Clintonomics 101: What Is MLS Overcompensating For?

How much did it cost again to get him in that gown?

How much did it cost again to get him in that gown?

Steve Fenn looks into Clintonomics 101

Clint Dempsey’s move to Seattle has been controversial.

Not strong enough? Fisticuffolous?

And the money involved has been no small part of grousing in Portland and elsewhere.

Fortunately, the MLS Players Union released their update to MLS salaries last week, which allows examination into the Dempsey deal within context of MLS as a whole.

The Seattle Sounders are paying Dempsey $5,038,566.50 this year.

Add those figures to the salary list released by the MLS Players Union in May and you’ll see that Deuce is earning 5.31% of the league’s $94.86mm total guaranteed wages. The top 1% of MLS salaries, Dempsey, Robbie Keane, Tim Cahill, Thierry Henry, and Landon Donovan (0.9% of the 568 players listed) combine for $19.85mm, which is 20.9% of that league salary total.

That closely mirrors the top 1% of Americans holding 19% of the nation’s wealth, but few want to get smacked in the face by reality amidst the escapism of professional sports. As it stands, it is easy to dwell on the fact that the 55 players pulling in the league minimum of $35,125 make only 0.7% of Dempsey’s wages.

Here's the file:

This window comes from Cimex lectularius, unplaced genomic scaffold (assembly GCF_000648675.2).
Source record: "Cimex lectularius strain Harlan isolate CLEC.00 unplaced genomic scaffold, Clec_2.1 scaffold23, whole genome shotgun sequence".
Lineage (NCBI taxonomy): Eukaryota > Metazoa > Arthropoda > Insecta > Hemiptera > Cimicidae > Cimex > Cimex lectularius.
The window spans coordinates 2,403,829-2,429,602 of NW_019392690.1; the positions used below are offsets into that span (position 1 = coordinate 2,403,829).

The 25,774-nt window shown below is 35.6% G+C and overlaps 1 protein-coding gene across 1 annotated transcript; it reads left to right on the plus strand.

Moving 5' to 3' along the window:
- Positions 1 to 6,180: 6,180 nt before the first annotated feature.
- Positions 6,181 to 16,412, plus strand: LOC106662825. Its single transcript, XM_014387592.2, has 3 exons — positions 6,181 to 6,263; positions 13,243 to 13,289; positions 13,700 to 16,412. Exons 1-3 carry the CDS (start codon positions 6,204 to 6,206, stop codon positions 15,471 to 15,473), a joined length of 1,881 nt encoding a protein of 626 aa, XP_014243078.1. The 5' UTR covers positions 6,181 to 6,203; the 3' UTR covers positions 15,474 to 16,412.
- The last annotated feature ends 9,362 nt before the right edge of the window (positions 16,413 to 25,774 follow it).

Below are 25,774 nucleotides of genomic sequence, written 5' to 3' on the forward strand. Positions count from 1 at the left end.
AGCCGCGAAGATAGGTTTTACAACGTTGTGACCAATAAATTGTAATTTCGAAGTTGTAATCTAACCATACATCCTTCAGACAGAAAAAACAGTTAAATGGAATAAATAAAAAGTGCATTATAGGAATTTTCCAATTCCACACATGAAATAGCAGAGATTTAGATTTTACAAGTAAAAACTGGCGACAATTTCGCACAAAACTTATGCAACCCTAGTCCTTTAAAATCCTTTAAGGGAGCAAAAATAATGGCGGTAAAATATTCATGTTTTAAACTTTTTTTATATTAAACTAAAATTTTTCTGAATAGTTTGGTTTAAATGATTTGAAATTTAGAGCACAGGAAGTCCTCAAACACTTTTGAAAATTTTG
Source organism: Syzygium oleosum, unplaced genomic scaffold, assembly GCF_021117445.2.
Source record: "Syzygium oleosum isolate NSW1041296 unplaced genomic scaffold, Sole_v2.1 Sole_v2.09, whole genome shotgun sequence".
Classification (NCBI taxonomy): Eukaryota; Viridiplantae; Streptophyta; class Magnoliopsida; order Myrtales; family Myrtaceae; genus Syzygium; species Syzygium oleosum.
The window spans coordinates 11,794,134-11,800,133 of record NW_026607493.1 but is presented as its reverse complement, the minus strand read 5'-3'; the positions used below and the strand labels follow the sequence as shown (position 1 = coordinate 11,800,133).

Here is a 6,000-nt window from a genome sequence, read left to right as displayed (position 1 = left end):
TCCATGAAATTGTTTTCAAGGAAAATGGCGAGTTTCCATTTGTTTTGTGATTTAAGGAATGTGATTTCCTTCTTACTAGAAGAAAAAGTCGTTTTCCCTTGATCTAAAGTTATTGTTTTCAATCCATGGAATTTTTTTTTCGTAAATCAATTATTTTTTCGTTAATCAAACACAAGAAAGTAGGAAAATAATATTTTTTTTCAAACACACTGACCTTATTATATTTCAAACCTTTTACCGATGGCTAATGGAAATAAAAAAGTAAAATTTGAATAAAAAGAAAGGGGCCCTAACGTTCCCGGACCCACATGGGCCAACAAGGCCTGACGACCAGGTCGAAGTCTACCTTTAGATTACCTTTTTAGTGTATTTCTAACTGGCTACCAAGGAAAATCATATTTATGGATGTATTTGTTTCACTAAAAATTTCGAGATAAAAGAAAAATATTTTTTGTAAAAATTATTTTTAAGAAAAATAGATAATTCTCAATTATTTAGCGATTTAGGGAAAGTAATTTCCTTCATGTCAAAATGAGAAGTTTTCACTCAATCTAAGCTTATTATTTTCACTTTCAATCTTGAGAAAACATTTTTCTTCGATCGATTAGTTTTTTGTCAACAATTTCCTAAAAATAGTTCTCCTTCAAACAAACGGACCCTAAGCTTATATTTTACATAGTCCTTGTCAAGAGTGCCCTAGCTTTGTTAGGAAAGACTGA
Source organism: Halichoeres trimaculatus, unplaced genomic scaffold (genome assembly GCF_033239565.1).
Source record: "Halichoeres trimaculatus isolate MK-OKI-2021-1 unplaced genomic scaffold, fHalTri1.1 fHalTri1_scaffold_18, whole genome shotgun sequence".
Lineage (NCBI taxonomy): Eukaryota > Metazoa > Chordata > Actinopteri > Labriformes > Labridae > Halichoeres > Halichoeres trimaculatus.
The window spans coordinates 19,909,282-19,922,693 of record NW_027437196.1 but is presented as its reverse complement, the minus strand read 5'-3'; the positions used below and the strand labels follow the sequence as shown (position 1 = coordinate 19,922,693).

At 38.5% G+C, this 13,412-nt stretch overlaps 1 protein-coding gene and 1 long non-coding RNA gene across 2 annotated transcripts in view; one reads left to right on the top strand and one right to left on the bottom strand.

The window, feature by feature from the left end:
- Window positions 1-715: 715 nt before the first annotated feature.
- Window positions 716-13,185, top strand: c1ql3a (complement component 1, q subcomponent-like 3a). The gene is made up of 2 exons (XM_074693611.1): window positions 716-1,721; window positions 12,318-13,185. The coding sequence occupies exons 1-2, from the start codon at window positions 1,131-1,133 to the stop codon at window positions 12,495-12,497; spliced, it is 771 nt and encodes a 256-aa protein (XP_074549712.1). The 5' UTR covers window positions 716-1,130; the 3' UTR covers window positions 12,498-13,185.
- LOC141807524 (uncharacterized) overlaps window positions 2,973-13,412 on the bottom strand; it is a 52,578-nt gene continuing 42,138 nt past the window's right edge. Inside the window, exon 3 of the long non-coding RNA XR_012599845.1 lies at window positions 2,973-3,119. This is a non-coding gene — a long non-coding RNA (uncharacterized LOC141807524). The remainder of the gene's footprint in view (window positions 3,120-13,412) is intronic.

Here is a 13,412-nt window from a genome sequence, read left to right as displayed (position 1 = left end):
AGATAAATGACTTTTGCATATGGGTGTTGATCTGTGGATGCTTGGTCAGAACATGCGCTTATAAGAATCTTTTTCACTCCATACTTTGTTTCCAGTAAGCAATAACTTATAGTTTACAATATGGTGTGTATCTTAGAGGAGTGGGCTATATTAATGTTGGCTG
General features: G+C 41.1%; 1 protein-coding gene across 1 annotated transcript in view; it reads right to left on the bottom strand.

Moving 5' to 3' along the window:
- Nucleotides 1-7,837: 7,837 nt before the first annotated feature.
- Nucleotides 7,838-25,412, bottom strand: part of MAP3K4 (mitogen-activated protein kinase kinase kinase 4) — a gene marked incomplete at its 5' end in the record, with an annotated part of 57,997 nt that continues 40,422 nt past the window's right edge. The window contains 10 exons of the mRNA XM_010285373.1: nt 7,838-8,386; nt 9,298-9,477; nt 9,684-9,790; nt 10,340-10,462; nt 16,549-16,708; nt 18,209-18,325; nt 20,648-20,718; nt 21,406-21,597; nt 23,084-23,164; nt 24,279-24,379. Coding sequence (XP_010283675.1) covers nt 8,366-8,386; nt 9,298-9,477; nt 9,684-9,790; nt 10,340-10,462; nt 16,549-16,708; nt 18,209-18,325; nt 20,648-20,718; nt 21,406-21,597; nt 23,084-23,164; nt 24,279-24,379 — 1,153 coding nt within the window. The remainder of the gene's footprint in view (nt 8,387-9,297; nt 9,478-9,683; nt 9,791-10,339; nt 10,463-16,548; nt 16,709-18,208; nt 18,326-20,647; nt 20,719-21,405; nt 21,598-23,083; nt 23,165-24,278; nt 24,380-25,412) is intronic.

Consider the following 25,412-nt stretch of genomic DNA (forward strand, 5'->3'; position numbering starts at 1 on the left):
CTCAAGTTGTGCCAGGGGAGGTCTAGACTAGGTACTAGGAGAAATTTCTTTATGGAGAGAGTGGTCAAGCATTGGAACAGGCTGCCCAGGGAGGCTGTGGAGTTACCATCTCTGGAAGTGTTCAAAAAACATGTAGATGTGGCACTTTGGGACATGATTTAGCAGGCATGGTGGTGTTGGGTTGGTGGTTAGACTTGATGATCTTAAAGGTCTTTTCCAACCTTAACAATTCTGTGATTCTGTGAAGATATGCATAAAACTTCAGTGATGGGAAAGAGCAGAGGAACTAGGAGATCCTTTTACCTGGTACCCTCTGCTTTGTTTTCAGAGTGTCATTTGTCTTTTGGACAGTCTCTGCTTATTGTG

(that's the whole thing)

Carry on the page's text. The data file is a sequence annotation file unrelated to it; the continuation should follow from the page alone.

Below is a visualization of every MLS player’s base salary, with a smaller graph approximating clubs’ salary cap usage by position.

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{MLS guaranteed salaried per August 1st MLSPU release. The Interactive version <click here> includes breakdowns of every player, included DP, Generation Adidas, or Homegrown status, and an estimation of retention funds.}

Clearly, Dempsey is not just the highest paid player in the league this year, but only the Galaxy, the Red Bulls, and the Impact are paying more for their entire rosters.

Salary disparity has long been a concern in MLS, but it has to be noted that there has been enormous progress since Beckham’s arrival in 2007.

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At that time 59 MLS players were earning a league minimum $12,900, which was 0.2% of Goldenball’s $6.5mm salary (15.4% of total MLS wages, which sat much lower at $42.2mm at the time). Say what you will about $35,125 but a person at least has a chance of living off of that much money, while those making less than $13k were probably living a lifestyle very similar to the one that Clint Irwin described recently in his account of rising up through the US lower divisions on his way to starting in goal for Colorado on the MLS minimum.

Expect the MLS Players Union to use the current rich-poor gap to push for changes when the new collective bargaining agreement is negotiated 17-20 months from now. Like the first post-Beckham CBA negotiation, MLSPU will certainly want to see significant boosts to both the minimum salary and the salary cap.